The first N.C. skirmish in what will certainly be a prolonged battle over offshore drilling played out in Wilmington Tuesday. CRO editor Frank Tursi takes you into the heart of both camps.
The feds had a meeting in Kitty Hawk about offshore wind energy. There were no protests or demonstrations, no talk of spills and sullied beaches.
Commercial wind farms off the N.C. coast will likely have minimal adverse environmental effects, notes a federal study. People will have a chance to comment on the study at three meetings this week.
A plant to export liquid natural gas could be built at the state ports in Morehead City or Wilmington, according to a report presented recently to the N.C. General Assembly.
The Obama Administration announced plans to potentially open portions of the Atlantic coast, including offshore North Carolina, to oil and natural gas drilling for the first time in 30 years.
The federal government yesterday took the next significant step toward developing commercial wind energy off the N.C. coast by releasing an environmental assessment that supports the potential lease sale for more than 300,000 acres.
North Carolina and other Atlantic Coast states could see far more jobs and benefits from developing offshore wind energy than drilling for oil and natural gas, according to a new study.
Experts say that North Carolina is well positioned to be a leader in the production of energy from the marine environment.
With all of the required permits in hand, the N.C. State Ports Authority is moving ahead with plans to build wood-pellet export facilities at its ports in Wilmington and Morehead City.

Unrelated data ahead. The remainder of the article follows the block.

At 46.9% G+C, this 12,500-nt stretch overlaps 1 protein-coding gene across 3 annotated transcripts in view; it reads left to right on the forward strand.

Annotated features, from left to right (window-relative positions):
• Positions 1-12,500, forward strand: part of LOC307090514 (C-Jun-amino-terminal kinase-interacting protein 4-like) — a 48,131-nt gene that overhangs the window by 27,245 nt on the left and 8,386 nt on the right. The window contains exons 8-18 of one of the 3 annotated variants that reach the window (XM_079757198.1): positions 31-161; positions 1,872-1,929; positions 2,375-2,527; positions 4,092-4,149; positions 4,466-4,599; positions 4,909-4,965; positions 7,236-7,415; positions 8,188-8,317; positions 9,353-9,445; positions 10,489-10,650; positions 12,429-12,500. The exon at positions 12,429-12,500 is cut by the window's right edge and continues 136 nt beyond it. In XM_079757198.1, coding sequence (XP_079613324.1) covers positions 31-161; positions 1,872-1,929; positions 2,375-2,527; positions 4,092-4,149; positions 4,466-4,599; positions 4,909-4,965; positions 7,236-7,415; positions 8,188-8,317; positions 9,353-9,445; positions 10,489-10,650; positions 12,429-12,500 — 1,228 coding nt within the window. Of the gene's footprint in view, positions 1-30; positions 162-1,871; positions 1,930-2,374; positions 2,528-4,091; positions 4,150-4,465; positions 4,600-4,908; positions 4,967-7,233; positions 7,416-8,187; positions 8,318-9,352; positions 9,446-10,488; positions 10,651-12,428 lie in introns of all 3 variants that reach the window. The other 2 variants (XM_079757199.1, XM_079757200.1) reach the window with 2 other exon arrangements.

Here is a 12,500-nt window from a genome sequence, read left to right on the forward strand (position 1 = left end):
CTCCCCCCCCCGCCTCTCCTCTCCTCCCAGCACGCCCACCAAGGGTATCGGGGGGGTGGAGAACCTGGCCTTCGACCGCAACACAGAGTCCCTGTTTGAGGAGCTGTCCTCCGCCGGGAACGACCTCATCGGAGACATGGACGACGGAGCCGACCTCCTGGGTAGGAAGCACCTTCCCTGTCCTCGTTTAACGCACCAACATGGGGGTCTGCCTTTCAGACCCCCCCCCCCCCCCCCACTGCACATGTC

Gov. Pat McCrory says testing for oil and gas should include state waters, too. If resources are found within three miles from shore, he would consider drilling there.
That’s what the residents of the Outer Banks thought they had when the oilmen came calling after World War II. Some thought their fortunes were just a gusher away.
Core samples from a decades old oil test well near the Cape Hatteras Lighthouse that was abandoned as a dry hole in 1946 will get another look as part of the state’s effort to expand oil and gas exploration.
Later week in Wilmington, the governor and industry pros will discuss North Carolina’s coastal energy initiatives. Some film-industry backers are wary of what will take center stage at the summit, including the city’s mayor.
While the debate over drilling for oil and natural gas off the N.C. coast rages on, one thing appears certain: seismic survey is starting soon.
A new solar farm in New Bern is nearly complete as North Carolina becomes one of the leading producers of solar energy in the nation.
The town passed a resolution opposing the use of air guns to test for oil and natural gas below the sea floor off the N.C. coast.